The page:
The Southerner (1945) - Rotten Tomatoes

The Southerner (1945)




Critic Consensus: No consensus yet.

Movie Info

This film stars Zachary Scott as a sharecropper who yearns for a place of his own. On a tiny, scraggly patch of land, Scott tries to make a go of things, along with his wife, his grandmother, and his children.more
Rating: Unrated
Genre: Drama, Classics
Directed By:
Written By: George Sessions Perry, Jean Renoir, Hugo Butler, William Faulkner, Nunnally Johnson
In Theaters:
On DVD: Jul 6, 1999


Zachary Scott
as Sam Tucker
Betty Field
as Nona Tucker
Beulah Bondi
as Granny Tucker
Jean Vanderwilt
as Daisy Tucker
Jay Gilpin
as Jot Tucker
Percy Kilbride
as Harmie Jenkins
Blanche Yurka
as Ma Tucker
J. Carrol Naish
as Henry Devers
Bunny Sunshine
as Daisy Tucker
Norman Lloyd
as Finlay Hewitt
Jack Norworth
as Doc White
Nestor Paiva
as Bartender
Dorothy Granger
as Party Girl
Paul E. Burns
as Uncle Pete Tucker
Earle Hodgins
as Wedding Guest
Almira Sessions
as Customer at Store
Earl Hodgins
as Wedding Guest
Show More Cast

News & Interviews for The Southerner

Critic Reviews for The Southerner

All Critics (11) | Top Critics (4)

It may be trenchant realism, but these are times when there is a greater need. Escapism is the word.

Full Review… | May 8, 2007
Top Critic

Renoir's most successful American film, loose, free-flowing, honest.

Full Review… | June 24, 2006
Time Out
Top Critic

A rich, unusual and sensitive delineation of a segment of the American scene well worth filming and seeing.

Full Review… | March 25, 2006
New York Times
Top Critic

Jean Renoir's 1945 examination of dirt farmers in the American south is probably his finest Hollywood film, which is to say a masterpiece.

Full Review… | January 1, 2000
Chicago Reader
Top Critic

The land is pictured as being so real that you can almost taste it.

Full Review… | February 20, 2007
Ozus' World Movie Reviews

Made while Frenchman Renoir was in Hollywood in exile, this rural portrait is a better film than Swamp Water, showing the helmer's penchant for meticulous attention to detail and lyrical realism, for which he received his only directing Oscar nomination

Full Review… | February 8, 2007

Audience Reviews for The Southerner


Not sure if it was the terrible audio, but I liked this so much more after re-watching. The critical controversy about this when it came out was the question of naturalism, in the geography and in the performances. James Agee thought Zachary Taylor, from Austin, Texas, and Bondi were the authentic ones, and Betty Field was awful. Today, people seem to think Taylor is too doe-eyed and Bondi should have been on Hee-Haw. These performances contain their own contradictions. Parts of what Taylor and Bondi did are understated and perfect and contrast with moments which play more like theatrical tableaus. Norman Lloyd, in his role as a slavish hick peon, plays it like Harpo Marx in sackcloth and no props -- with just a little makeup he could be part of the family in Hills Have Eyes. Betty Field may clearly be un-Texan, but she is consistently charming while never playing to the camera, with an unglamorous, non-naive appeal. The style of the film itself compares to Bondi and Taylor. There are many moments, and many close-ups, that seem throwbacks to the upfront emotionalism of silent films. There are quick shots of the earth and the river that would fit within a modern documentary and not as antique inserts. At one point, Taylor leaves his wife crying in the dirt to go speak directly to God, Job-like. There are three angles of Taylor moving across the hot soil, quick shots, and suddenly he's delivering a languid soliloquy in a medium shot, his big eyes pointing up like in early Christian painting, with a blank backdrop for a bland sky behind him -- "Why'd you make it all so purty ..." Maybe the movie becomes beautiful since the audience has to draw out all the naturalism, physical and internal, that's there.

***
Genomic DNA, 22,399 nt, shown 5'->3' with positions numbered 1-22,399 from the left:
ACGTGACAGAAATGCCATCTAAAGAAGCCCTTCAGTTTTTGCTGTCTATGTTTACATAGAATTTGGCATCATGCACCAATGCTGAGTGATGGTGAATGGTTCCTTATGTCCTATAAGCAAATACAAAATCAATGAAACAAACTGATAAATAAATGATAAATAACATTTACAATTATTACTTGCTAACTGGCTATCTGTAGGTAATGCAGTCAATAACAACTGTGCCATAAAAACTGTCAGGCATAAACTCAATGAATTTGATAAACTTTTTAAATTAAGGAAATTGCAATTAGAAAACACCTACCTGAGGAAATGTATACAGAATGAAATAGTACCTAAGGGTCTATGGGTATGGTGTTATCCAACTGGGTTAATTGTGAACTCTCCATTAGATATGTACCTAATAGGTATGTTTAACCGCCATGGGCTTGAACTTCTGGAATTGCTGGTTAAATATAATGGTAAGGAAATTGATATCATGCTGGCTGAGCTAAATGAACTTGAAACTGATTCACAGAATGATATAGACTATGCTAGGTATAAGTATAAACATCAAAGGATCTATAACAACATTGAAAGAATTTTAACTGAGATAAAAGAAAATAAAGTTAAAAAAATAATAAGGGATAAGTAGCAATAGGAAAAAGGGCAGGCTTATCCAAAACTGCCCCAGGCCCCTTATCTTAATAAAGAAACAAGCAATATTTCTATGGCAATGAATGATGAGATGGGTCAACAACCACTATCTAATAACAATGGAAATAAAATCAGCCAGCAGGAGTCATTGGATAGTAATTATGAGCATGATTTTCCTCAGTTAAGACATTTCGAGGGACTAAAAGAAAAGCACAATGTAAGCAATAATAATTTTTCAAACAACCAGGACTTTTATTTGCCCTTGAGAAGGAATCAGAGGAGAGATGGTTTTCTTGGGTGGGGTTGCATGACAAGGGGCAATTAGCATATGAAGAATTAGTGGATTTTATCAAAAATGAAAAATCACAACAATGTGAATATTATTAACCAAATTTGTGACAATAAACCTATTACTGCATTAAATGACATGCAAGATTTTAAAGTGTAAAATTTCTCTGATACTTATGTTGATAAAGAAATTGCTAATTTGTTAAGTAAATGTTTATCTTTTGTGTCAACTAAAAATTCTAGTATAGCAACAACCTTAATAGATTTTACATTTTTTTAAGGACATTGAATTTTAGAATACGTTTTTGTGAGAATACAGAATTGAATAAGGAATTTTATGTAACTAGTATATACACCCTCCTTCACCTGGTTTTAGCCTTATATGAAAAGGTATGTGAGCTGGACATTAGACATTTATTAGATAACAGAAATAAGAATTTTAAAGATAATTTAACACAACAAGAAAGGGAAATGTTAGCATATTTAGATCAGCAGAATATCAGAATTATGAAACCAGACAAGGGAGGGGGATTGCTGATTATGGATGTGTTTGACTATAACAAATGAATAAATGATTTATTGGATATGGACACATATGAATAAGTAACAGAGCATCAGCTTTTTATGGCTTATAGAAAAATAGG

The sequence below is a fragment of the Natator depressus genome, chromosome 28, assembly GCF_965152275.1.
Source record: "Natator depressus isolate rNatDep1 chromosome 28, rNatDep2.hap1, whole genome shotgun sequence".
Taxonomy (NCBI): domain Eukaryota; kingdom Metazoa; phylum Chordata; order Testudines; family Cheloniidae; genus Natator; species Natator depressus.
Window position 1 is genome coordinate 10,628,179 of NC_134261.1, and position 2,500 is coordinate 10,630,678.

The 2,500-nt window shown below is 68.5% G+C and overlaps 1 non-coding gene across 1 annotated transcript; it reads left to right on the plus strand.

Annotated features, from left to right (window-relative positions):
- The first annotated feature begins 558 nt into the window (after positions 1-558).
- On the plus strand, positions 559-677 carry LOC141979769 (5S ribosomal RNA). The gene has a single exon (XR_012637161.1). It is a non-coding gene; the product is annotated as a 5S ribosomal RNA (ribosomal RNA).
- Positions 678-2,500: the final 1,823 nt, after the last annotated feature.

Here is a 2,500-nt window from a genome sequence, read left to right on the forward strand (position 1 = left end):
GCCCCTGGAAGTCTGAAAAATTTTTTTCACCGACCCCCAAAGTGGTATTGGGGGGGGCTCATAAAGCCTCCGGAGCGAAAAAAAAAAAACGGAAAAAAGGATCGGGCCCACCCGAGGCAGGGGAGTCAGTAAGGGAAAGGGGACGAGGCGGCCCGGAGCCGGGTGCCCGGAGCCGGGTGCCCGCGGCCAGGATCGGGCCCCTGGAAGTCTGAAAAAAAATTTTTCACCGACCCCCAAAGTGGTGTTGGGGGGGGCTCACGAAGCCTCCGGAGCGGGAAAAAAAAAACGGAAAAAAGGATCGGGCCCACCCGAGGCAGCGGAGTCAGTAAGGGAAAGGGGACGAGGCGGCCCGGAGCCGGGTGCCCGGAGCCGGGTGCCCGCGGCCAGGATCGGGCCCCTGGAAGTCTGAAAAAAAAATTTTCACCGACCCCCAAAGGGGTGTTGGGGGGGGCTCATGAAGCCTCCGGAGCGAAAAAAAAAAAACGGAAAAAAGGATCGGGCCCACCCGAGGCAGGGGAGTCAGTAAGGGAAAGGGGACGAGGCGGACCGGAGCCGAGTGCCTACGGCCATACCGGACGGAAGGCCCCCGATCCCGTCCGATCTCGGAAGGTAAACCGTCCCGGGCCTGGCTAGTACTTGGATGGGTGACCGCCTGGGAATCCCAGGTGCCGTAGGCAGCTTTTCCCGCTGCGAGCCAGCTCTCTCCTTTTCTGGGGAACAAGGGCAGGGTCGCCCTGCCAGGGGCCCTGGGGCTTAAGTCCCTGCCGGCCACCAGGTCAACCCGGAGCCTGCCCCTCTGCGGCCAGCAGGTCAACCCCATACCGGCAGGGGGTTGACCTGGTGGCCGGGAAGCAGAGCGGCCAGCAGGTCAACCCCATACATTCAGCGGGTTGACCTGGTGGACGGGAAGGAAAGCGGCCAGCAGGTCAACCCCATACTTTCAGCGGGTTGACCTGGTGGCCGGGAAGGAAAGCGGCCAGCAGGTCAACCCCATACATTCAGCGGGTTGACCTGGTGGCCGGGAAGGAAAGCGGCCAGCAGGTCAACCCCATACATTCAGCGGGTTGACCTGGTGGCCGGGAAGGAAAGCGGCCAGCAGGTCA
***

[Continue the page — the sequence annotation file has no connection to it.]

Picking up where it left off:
Adam Mahler

Super Reviewer

A man and his family -- including a gripey old grandmother entertainingly played by Beulah Bondi -- buy land and try to make it on their own as cottton farmers in Texas. It's very similar to the Good Earth, in that the family endures hardships -- financial, family, health -- along the way to fulfilling their dreams, but The Southerner isn't quite as dark in tone. A little sappy at times, but still a decent film.

Cindy I

Super Reviewer


beautifully acted

jay nixon

Super Reviewer

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